Friday, July 18, 2008

What did you learn?

Please post a comment here telling us what you learned from this class. Thanks!


Hyacinth Girl said...

What didn't I learn?

1) This was an amazing experience
2) Adverbs are - or can be - BAD
3) Annie Dillard is a snob
4) Stephen King would be a great neighbor
5) Writing - and revising - is hard work
6) I really enjoy that work
7) I need to spend time on my writing, because it's worthwhile
8) Amy and Mary Alice are fantastic teachers
9) We all have stories to tell
10) I am blessed to share this world with such an amazing group of classmates

P.S. I like blue nail polish!

Ronnie said...

When I first heard about this class, I knew I had to take it. I needed an infusion of the arts to revive me for the coming school year. I would also have said then that I love to write. Since I have learned how to be a good editor and “tell the truth” as Steven King taught us in On Writing, I would have to change that last sentence to I need to write.
I have always had words, lines, snippets of conversations, and even whole scenes dancing themselves across the stage of my mind. I’ve kept them pretty bottled up even though they nagged at me to be siphoned off, if for no other reason, to relieve the tension and quiet my brain for a little while. But this class has increased the tension, the need to write it down. The memories have bubbled up and spilled over. So much so that today I actually had to pull over on the way home to jot down the words flowing through my head. I would like to be able to say that the tightness in my chest eased after that and I was able to breathe a little better, but it didn’t. I knew that eventually I would have to edit the damned thing and sweat over the sound and placement of each word and image as we have done over and over these past two weeks.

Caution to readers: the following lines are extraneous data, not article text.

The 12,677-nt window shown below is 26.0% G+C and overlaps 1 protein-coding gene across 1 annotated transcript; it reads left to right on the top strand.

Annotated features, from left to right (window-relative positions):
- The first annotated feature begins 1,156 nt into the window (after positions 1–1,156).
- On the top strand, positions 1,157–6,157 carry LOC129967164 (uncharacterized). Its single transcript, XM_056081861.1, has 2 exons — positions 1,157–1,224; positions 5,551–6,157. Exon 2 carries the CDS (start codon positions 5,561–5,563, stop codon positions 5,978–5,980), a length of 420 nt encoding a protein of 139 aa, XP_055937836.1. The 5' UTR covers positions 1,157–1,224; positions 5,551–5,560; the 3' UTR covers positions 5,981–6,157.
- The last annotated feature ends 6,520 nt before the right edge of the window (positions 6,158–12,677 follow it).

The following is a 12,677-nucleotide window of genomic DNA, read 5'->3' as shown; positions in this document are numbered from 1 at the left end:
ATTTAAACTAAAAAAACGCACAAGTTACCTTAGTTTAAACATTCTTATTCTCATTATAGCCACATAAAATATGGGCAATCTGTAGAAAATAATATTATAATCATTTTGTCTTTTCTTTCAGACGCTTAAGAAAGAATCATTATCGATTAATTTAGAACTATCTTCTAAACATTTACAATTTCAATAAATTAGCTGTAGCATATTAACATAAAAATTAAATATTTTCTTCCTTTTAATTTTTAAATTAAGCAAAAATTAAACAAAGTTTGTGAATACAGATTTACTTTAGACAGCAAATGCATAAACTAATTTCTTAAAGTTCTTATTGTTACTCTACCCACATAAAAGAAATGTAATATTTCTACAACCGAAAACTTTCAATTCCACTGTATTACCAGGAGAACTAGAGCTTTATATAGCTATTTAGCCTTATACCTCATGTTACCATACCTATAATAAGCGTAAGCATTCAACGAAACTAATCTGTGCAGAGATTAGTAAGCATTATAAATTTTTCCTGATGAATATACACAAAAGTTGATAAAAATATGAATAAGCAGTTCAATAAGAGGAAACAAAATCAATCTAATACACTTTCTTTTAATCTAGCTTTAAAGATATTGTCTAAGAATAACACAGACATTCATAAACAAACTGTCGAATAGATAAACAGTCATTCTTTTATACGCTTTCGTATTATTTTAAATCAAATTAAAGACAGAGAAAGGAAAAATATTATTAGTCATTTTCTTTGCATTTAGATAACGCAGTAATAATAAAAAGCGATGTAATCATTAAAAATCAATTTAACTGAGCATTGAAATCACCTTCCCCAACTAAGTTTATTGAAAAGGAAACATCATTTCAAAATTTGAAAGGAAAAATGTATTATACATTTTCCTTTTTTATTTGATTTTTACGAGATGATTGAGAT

Before now, I have never agonized like this over my writing. In the past, I wrote it and put it away or turned it in for a grade if needed. This class has taught me to dig deeper, analyze, choose the best words, paint a more vivid picture, and yes, it has frustrated me. But it has also stretched me and challenged me to become a better writer and a better editor.
I have dreamed of being a writer since before I knew how to form letters. Long before I knew how to write my ABCs, I practiced loopy curls across the page and then read my stories to my mom. I know now that it takes more than dreaming; it takes guts and hard work to be a writer—especially a writer of memoir (although I suspect that all writers inject a little memoir even into their fictional pieces).
Though I won’t miss the daily commute to Charleston, I will miss the “approved/sanctioned” time to write, the camaraderie, encouragement, advice and support of my fellow writers, and the very practical and challenging instruction this class has offered.

P.S. I’m glad I learned to blog in “polite company.”

Julie said...

The last time I was this excited about reading and writing I was an undergraduate in the 80's. Being surrounded by people who love words as much as I do has been wonderfully invigorating. Of course, coming to class without shoulder pads or a hangover has been pretty nice as well!

Having Amy and Mary Alice as teachers, models, and mentors has been nothing less than a blessing. Putting my words on paper for them and my classmates has been terrifying at times, but more worthwhile than I ever could have imagined. One of the biggest lessons I have learned involves sensory detail. Before this class, my writing always sounded as though I had gone back to previously written sentences and added adjectives and adverbs. With good reason! Something else I will take with me is the understanding that I have to provide myself with time and permission to write. Often.

I thank you all.

NYC and Savannah Gal said...